The recommendations of the Committee on shared custody will not, in our view, do anything to encourage courts in Australia to respect and take seriously the rights of children to be raised on a reasonably equal basis by both their parents. They will not significantly help fathers or their children.

They will not do anything to overcome the already pronounced trend in Australia to a substantially “fatherless society”. And they will not effectively address your personal concerns, expressed at the time the Inquiry was commissioned, about the very large and increasing number of boys being raised to maturity without proper male role models.

The report will probably, if anything, confirm the Family Court in its obduracy in opposing proper parenting by fathers. It will expose increasing numbers of children to the much higher risk of abuse (ten times higher) resulting from being in a sole parent family.

The notions of “primary carer” and the notions of “resident parent” and “non-resident” parent have had their day. These notions have been used as an excuse to perpetrate all sorts of outrages against one of the parents in a couple (usually, but not always, the father). They have been used to separate loving parents from their children, and the children from those parents, deprive fathers of the basic human right to parent their children and children of the basic human right to be parented by both parents, and justify a seriously biased Child Support Scheme.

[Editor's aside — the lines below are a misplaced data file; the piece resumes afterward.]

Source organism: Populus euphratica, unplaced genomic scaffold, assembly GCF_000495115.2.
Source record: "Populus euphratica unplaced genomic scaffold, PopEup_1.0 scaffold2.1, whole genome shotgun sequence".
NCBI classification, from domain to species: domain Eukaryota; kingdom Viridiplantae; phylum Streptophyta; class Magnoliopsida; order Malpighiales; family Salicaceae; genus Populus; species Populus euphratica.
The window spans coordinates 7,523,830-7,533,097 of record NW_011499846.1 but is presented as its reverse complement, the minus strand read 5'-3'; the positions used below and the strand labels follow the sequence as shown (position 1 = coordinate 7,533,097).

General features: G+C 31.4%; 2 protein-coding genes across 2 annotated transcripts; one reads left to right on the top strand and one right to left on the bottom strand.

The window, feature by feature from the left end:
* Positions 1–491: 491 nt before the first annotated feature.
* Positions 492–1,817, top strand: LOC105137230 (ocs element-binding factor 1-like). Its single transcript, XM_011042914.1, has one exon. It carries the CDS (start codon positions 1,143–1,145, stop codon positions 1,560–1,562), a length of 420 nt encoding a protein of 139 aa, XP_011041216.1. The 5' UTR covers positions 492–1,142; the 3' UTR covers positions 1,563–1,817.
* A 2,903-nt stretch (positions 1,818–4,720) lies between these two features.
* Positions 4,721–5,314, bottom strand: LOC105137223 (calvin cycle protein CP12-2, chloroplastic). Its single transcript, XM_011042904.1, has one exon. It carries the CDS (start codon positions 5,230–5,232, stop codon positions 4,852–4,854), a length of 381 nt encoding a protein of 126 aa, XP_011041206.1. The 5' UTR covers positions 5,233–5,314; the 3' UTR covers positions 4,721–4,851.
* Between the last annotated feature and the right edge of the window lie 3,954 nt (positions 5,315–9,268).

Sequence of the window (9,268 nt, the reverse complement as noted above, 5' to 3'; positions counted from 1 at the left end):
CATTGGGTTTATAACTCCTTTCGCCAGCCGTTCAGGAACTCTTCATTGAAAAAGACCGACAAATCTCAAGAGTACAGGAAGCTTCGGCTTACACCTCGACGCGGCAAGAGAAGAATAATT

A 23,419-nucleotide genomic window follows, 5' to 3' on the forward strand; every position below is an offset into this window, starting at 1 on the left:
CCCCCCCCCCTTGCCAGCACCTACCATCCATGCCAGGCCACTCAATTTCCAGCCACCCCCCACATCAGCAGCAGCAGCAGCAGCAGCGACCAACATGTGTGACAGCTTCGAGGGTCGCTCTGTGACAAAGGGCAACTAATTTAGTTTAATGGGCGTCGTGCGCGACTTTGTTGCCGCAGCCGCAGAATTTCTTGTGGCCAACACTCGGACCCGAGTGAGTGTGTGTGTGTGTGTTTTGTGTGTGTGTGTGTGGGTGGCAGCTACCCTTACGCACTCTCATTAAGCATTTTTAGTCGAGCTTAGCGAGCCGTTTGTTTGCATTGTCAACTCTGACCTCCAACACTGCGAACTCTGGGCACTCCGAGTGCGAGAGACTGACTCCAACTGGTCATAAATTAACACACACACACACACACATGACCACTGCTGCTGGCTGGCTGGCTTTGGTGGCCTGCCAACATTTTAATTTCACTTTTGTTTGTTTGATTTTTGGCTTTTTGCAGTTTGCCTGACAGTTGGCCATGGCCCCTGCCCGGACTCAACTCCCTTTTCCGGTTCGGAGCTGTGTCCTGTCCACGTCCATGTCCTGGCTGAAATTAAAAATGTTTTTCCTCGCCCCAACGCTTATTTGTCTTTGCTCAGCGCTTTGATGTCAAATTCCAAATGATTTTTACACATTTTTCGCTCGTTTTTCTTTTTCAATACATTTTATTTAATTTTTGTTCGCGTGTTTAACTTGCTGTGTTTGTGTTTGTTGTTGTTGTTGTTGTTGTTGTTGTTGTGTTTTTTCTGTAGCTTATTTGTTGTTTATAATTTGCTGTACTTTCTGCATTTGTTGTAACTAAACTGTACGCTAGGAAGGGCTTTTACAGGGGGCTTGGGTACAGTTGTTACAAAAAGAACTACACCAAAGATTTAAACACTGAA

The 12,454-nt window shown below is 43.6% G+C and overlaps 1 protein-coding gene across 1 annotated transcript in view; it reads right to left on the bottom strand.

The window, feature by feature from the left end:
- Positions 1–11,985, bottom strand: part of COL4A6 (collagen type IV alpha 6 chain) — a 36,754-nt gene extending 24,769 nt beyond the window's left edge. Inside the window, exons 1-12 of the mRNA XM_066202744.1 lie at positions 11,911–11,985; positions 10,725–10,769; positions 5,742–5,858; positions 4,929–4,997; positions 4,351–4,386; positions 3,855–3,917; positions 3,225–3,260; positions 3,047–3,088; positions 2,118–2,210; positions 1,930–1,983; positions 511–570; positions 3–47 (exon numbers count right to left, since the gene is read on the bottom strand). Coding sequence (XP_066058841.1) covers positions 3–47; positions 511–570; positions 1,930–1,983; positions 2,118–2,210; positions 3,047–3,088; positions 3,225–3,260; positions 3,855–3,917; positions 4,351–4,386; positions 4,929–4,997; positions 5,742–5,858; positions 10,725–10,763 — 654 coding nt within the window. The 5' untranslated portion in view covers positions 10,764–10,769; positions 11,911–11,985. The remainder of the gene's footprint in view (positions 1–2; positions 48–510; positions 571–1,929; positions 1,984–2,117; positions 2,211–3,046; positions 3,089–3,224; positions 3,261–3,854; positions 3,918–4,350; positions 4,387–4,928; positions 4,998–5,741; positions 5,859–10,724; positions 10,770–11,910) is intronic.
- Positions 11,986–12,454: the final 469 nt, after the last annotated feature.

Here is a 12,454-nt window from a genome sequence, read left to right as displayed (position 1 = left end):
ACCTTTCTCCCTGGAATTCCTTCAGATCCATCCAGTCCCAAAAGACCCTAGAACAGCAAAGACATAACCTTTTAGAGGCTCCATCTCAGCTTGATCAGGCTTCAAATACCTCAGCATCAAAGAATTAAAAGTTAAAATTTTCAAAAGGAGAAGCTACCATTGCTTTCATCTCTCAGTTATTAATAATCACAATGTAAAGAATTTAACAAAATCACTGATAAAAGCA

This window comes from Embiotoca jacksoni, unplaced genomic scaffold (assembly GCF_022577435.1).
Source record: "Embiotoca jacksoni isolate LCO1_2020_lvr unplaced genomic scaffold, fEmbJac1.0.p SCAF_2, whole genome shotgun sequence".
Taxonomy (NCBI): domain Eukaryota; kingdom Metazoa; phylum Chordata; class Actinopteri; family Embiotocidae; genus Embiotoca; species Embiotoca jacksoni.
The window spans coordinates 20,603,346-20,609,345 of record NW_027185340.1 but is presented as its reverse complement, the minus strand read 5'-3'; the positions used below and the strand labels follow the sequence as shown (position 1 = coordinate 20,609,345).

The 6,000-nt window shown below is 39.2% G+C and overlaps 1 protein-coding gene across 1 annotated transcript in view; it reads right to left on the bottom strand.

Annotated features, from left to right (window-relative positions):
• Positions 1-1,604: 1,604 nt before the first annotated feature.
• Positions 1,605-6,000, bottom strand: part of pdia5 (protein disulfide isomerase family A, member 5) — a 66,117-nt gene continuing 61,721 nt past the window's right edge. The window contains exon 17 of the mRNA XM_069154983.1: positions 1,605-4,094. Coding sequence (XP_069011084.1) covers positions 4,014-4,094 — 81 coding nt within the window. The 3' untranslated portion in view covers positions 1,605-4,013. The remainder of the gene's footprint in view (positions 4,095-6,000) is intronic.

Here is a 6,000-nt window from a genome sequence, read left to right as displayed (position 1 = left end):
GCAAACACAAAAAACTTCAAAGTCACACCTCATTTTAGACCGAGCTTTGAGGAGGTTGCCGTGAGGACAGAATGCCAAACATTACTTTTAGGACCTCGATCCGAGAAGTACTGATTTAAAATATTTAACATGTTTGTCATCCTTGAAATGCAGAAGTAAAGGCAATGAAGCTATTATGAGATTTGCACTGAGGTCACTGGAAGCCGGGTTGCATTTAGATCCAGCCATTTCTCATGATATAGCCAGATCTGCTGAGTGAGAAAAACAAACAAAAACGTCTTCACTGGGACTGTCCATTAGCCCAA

Once effectively removed from the family by the Family Court, etc. on the basis of antediluvian ideas about “conflict” and/or maternal preference (not of course called that), the ostracised father is hurt, harmed, and humiliated in numerous ways, treated like a potential or actual criminal by government authorities, and may even be financially hounded to his death. The Report by the Parliamentary Committee proposes that even more disadvantages and humiliations should be heaped on to these parents. It is time to call a halt to this nonsense.